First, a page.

Peer Mediation

The article presents the Peer Mediation and the experience of School Ivana Goran Kovačić in Vrbovsko (Croatia), and the Center for Peace Osijek.


By Natalija Havelka and Tanja Jakovac

School Ivana Goran Kovačić in Vrbovsko (Croatia) – partner of “Argue at school” Erasmus+ Consortium – have been implementing Peer Mediation for more than ten years. School’s teachers were trained in 2009, and since then they have been regularly implementing it.

This method philosophy and methodology was influenced by Adam Curle and Nonviolent Communication by M. Rosenberg and others scholar.
Peer Mediation will benefit students, teachers and parents in changing the attitudes and beliefs about managing conflict.

We still usually face traditional beliefs that conflicts should be resolved with penalties; instead, teachers must learn that conflicts are part of everyday life and can be solved without punishing students.

How does Peer mediation works

Involves 2 students and 1 mediator. The method is based on the mediator’s neutrality: this contributes to the feeling of appreciation and active listening for both sides involved in the quarrel; they learn strengthening self-awareness, empathizing with each other, and developing awareness of individual and collective responsibility.
There are five steps in the method, necessary to develop this approach: define the rules; describe the situation of conflict; ask each other questions and define positions; offer a possible solution; make an agreement on the solution that is acceptable for both sides.

Do you need help? Ask for a mediator

In this model, students are informed where and when they can ask for a mediator. Teachers have an introduction to mediation and when their students need help, they refer them to mediators, instead being a “judge” in the conflict.
Children and their headteacher choose with an anonymous questionnaire several of their classmates who they would trust to talk to in a situation of conflict, and these get the opportunity to become mediators. The selected future mediators, and at least two teachers, meet once a week and learn mediation skills.
In this way entire classes of students learn about conflict, feelings and needs, having an introduction to mediation and practice some conflict resolution skills.

A space and a time to confront each other

Mostly the mediation session is organized in a room reserved only for the Mediation Club, that has posters with communication guidelines and mediation steps, papers, code of ethics for mediators.

Mediators will not suggest to you what to do or say, they will just help you talk in a safe space, without insults, and choose a solution that you both will like.

Students get helped by peers to solve the situation with win/win result. They gain experience that solving problems in such a way is possible, and are motivated to try themselves in future conflict to listen to other parties, and try to find creative solutions.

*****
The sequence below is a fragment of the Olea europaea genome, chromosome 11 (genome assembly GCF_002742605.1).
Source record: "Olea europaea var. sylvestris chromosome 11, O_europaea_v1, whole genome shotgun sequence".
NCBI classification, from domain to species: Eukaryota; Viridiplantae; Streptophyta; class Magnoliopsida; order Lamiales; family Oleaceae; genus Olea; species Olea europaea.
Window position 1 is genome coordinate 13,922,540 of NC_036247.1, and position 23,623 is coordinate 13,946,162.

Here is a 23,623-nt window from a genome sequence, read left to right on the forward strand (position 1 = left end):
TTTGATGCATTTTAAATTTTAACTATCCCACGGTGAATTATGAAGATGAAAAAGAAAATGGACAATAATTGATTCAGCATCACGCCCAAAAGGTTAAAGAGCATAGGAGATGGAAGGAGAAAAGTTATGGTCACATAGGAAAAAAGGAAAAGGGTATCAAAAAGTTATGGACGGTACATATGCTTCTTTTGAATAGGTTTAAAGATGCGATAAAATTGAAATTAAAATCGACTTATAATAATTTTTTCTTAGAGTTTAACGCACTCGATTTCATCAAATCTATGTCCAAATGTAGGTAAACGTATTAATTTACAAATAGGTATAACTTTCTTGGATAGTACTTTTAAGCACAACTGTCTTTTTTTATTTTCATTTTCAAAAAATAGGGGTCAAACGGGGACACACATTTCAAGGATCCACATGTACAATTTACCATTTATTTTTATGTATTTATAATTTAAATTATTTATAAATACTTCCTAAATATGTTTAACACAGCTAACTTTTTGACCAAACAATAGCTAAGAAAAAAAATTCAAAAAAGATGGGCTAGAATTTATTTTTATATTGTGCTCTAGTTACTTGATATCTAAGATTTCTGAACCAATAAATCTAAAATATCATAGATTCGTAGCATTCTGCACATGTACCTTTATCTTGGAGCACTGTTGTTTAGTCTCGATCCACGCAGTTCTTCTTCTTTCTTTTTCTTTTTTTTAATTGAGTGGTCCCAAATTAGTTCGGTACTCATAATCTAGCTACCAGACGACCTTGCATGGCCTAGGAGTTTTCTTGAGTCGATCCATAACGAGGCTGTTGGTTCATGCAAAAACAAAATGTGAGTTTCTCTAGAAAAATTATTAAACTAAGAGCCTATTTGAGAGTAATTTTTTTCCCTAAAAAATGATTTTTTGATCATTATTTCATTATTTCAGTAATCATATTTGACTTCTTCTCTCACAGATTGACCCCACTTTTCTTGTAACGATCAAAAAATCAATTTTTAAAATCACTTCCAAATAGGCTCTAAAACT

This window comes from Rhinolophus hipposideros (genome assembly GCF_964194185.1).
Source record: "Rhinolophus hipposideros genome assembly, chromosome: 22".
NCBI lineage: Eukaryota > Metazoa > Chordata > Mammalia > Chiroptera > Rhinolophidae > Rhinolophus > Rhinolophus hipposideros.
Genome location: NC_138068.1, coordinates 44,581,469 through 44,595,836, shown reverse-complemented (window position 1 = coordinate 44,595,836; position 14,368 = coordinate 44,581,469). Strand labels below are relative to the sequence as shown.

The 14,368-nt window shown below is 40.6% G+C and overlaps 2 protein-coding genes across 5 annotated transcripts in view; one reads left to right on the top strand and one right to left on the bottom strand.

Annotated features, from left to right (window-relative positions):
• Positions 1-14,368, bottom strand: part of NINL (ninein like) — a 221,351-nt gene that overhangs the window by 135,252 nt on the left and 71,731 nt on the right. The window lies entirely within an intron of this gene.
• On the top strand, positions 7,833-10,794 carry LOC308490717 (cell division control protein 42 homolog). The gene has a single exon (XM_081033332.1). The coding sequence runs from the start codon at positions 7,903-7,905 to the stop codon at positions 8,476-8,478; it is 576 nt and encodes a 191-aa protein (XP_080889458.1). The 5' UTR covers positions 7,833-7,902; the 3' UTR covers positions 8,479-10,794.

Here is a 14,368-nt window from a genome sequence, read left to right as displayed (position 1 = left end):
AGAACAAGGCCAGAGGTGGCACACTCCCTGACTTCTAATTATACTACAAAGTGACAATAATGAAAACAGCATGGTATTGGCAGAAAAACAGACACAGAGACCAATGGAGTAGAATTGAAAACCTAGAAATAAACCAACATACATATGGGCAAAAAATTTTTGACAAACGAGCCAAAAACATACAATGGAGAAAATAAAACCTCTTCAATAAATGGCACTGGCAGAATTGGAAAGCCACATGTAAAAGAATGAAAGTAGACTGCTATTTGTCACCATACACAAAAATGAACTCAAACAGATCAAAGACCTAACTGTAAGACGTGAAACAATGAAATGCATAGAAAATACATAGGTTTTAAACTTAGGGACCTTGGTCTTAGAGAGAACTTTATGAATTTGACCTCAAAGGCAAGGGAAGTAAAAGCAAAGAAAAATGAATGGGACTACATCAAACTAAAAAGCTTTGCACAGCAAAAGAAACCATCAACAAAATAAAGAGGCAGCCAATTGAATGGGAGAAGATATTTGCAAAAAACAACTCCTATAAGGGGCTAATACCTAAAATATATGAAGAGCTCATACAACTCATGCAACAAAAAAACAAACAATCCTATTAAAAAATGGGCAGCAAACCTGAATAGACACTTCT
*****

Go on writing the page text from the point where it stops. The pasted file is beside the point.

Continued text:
One adult person is waiting in the next room for the case mediators should ask for help.
If mediation doesn’t lead to a solution, it is repeated twice; if this doesn’t lead to an agreement the adult decides on the conflict.

The programme of training

Can be started as early as 4th or 5th grade in primary schools. Later is not recommended (but the Programme can be easily adapted for first grade of secondary school).
The Programme developed by Center for Peace Osijek consisted of 5 full days of training. Of course the training needs to be planned with teachers who will be involved, and also pass through presentations of the program to the whole school (teachers, representatives of students and parents).
CPO’s team supports the school for at least two school years; during the second year the support is in organizing the work of the Mediation Club, connecting them with other schools who have Peer Mediation Clubs.

Children and teenagers can do it themselves

Teachers’ role is to recognize that there is a conflict: the teacher should ask them what the conflict is about and refer students to the Mediation Club.
The rule for students is that if you have a conflict that you cannot solve yourself, or would like to find help, you have to seek mediators in your Mediation Club.
Teachers are responsible for supporting mediators: should be close to them, to be able to help or advise peer mediators, if needed. They also talk to mediators after the session, about the process, feelings and needs of mediators, and celebrate successes together.
School pedagogue has also an important role. It is highly recommended that the psychologist and the school pedagogue participate in the education and the whole process.

In conclusion, Peer Mediation is a complex approach, that need a good training for mediators, teachers that lead the process, students and parents; but this effort can disseminate in the school community a different attitude to quarrels first, and to conflicts in general, based on the ability to understand behaviors and feelings one each other, and to share opinion and the search of agreement in a non-violent way.